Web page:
Sleep, a neglected ingredient in academic success

A study conducted in 2019 by the University of Geneva and the University Hospitals of Geneva shows that intensive use of screens has a strong impact on sleep quality and academic performance.

A study conducted in 2019 by the University of Geneva and the University Hospitals of Geneva shows that intensive use of screens has a strong impact on sleep quality and academic performance.

The survey conducted since 2014 among 600 adolescents aged 12 to 19 years old aimed to study the impact of screen use on sleep quality, in particular by measuring the level of melatonin, a hormone that regulates chrono-biological rhythms, in saliva. Instead of sleeping nine to ten hours a night, as should be the case for people in this age group, the subjects of the survey slept on average only seven hours. Several studies have shown that “chronic sleep restriction at a young age is associated with an increased risk of developing hypertension, obesity, mood disorders – including depression – and may have a deleterious effect on alertness, executive function and learning during the day.

The emotional arousal created by video games and the blue light emitted by the screens delay sleep.

According to Simone Schwartz, a professor in the Department of Neuroscience at the University of Geneva, restricting the use of screens after 9 p.m. has had a real positive impact. By going from 80 to 20 minutes of screen use after 9 p.m., students gained an average of 17 minutes of sleep per night, which allowed them to improve their cognitive performance during the day.

Raphaël Heinzer, director of the Center for Investigation and Research on Sleep at the CHUV in Lausanne, emphasizes the validity of this survey and recommends leaving the phone out of the bedroom.

Reading this article reminded me of a fascinating book which allows us to better understand the vital role that sleep plays in the acquisition of knowledge, know-how and skills.

Learning! Les talents du cerveau, le défi des machines by Stanislas Dehaene, published by Odile Jacob in Paris in September 2018, indeed deals in its chapter 10 entitled La consolidation with the major role that sleep plays in the learning process.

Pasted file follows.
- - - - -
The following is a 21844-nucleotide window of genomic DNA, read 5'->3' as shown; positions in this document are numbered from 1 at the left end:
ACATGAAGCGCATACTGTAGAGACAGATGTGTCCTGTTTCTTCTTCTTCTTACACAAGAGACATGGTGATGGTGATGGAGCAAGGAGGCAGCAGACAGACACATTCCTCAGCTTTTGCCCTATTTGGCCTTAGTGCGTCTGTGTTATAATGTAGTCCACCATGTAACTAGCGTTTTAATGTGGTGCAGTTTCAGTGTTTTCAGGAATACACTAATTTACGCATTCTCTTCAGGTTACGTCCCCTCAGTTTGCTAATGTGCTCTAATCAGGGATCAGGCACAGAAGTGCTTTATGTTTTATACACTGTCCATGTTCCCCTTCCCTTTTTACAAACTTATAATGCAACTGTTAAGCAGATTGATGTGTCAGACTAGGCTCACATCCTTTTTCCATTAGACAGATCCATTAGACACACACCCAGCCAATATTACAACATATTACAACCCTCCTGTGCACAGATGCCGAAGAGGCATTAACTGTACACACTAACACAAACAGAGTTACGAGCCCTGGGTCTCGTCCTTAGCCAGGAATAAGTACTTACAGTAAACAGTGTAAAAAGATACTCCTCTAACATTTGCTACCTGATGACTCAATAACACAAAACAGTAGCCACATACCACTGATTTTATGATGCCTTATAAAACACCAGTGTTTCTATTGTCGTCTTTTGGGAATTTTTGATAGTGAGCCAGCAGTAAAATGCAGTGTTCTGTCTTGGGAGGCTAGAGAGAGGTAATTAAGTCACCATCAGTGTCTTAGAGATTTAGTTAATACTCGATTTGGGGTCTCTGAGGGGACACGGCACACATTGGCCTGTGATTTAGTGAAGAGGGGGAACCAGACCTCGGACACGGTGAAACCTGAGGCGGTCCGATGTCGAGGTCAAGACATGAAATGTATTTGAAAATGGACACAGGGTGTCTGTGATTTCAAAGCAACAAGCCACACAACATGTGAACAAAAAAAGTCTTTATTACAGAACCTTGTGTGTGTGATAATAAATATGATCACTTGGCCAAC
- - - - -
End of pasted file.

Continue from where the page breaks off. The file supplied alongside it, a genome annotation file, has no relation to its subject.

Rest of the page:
Stanislas Dehaene, “French cognitive psychologist and neuroscientist born on May 12, 1965 in Roubaix” (Wikipedia) explains in this book in detail the neural processes involved in learning. He also demonstrates the advantage that humans have, even as babies, over machines thanks to their intuitions.

In the third part of the book, he reviews the four pillars of learning, which for him are attention, active engagement, error feedback and consolidation.

It is in this last aspect that sleep plays a crucial role. It helps to automate learning.

Here are some quotes from Dehaene’s book:

“Thus, as long as a learning is not automated, it absorbs the precious resources of executive attention and prevents the child from focusing on anything else. To consolidate learning is to make the brain’s resources available for other purposes. (Page 295)

“We have already seen that learning benefits greatly from regular spacing: rather than swallowing a whole lesson in one day, it is better to distribute learning every day. The reason is simple: every night, our brain consolidates what it has learned during the day. (…) while we sleep, our brain repeats to itself the important events it recorded during the previous day and, gradually, it transfers them to a more efficient compartment of our memory” (Page 296)

“The amount of learning varies directly with the length of sleep, and especially with its depth. By placing electrodes on the scalp, we can assess the quality of sleep, and this measurement predicts how much better performance is when we wake up.” (Page 297)

“The sleeping brain learns almost nothing; it can only replay what it has already experienced. To learn a skill as complex as a new language, the only thing that works is to practice during the day, then sleep to let sleep reactivate and consolidate what we have learned.” (Page 303)

In the final pages of the book on sleep, Dehaene draws very similar conclusions to those of the Geneva study cited above, but also points out that with puberty the cycle shifts slightly and that teenagers hardly feel the need to go to bed at night and have difficulty waking up in the morning. He therefore suggests that school principals shift the start of the school day. “The experiment has been successful: delay the start of school by half an hour or an hour and everything changes: Teenagers sleep better, their absenteeism is reduced, their attention in class increases and their academic performance improves.” (Page 310)

Did you ever suspect that getting enough deep sleep was so important?

If you want to learn more, I highly recommend this five-minute video:



Picture: Sharon Pruitt, owner of Pink Sherbet Photography, Official Website,, Contact Email,, Pink Sherbet Photographyfrom Utah, USA

Philippe Du Pasquier